Plan de reprise d'activité





An Summary of Business Continuity

Company continuity preparing, encompassing disaster recovery, minimises the impact of the incident on an organisation by ensuring alternate processes are in place for key operational functions. Business continuity planning looks to preserve assets along with an organisation's ability to achieve its mission, retain acceptable levels of productivity, support service, and consequently to remain in business.

Can a company be not big enough for business continuity planning? Business continuity planning is not consigned to large organisations; any provider of a services or products, whether it is financial, manufacturing, distribution or sales, is evenly encountered with the effects of a disaster. Have you been prepared if something goes wrong?

Surely a business continuity plan is not required if adequate insurance is in place?

Quite simply insurance won't buy back lost business, it only provides money. If this is not received immediately it might adversely affect income, subsequent profits and client goodwill. Studies suggest that typically only 60% of actual losses are covered. Could your organisation survive the loss? Disaster doesn't just occur following an incident on a grand scale. A small incident, over a short period, impacting a key process, could severely disrupt an organisation; for example, an incident in the local area that requires evacuation of the premises for hours or even days. Computers still run, phones still work and infrastructure is unharmed but there is no access to any of it until the incident is resolved. Interruption threats come from multiple sources; some more likely than others. Premises may be substantially flooded, destroying servers, or an organisation could be the victim of theft. A business continuity plan examines the likelihood of this happening and considers a reply in accordance with raise the risk.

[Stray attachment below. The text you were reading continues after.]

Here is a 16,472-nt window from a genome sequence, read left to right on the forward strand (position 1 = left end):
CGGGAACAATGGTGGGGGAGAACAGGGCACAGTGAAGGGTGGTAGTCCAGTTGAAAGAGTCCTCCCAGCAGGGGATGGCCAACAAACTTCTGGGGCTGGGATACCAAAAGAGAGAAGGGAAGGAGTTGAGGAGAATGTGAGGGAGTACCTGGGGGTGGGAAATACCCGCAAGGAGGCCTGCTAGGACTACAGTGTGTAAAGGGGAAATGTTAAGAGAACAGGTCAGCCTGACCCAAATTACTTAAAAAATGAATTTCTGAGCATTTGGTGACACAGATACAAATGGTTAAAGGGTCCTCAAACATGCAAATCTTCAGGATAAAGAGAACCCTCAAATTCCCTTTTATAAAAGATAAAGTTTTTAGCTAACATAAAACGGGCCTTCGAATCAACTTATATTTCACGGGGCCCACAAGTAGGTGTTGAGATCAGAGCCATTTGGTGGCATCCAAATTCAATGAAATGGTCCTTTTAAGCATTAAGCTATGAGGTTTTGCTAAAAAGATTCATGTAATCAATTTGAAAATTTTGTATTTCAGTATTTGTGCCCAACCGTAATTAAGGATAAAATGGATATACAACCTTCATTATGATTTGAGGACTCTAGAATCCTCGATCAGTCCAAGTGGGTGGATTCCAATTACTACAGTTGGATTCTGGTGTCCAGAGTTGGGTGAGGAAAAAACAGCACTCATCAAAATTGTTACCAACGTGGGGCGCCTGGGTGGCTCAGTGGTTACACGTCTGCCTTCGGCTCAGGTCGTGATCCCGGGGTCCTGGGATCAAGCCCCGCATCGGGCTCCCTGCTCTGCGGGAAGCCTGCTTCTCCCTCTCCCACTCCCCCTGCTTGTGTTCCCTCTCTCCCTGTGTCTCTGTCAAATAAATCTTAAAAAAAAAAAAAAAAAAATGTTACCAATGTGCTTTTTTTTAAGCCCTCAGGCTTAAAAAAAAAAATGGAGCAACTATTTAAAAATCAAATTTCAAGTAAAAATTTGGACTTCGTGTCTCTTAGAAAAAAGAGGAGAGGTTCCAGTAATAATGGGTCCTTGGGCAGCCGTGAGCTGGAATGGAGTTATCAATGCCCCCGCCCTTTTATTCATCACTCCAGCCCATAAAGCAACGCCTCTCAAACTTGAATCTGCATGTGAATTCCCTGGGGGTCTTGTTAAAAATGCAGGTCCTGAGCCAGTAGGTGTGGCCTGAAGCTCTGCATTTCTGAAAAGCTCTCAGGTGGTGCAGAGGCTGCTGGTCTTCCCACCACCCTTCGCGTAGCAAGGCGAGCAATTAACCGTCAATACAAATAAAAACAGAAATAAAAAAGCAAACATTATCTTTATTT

It is necessary which usually would be addressed first following an incident. Who would be contacted first? How would staff be notified? To achieve this you need to examine your organisation, its people, its critical processes and exactly how they are dependent upon considerations such as IT and infrastructure support, internal dependencies and suppliers.

Incident containment and recovery solutions are plenty of and varied. If a flood for example, prevented access to your premises, could client service levels continue uninterrupted? The chance of this happening would be greatly increased by your staff signing in from home until full recovery is achieved. Without plans such as this in place how might you convey a level of operational confidence to your clients?

Presently there are lots of factors and aspects of business continuity. You should starting point and think sensibly about how your organisation would take care of a disruptive incident. Business continuity is about mitigating the impact of this incident by minimising financial losses and protecting your organisation's reputation.

The solutions aren't just quick fixes but long-term considerations. You'll be able to survive an incident, however, not necessarily very easy to cure the long term impact.

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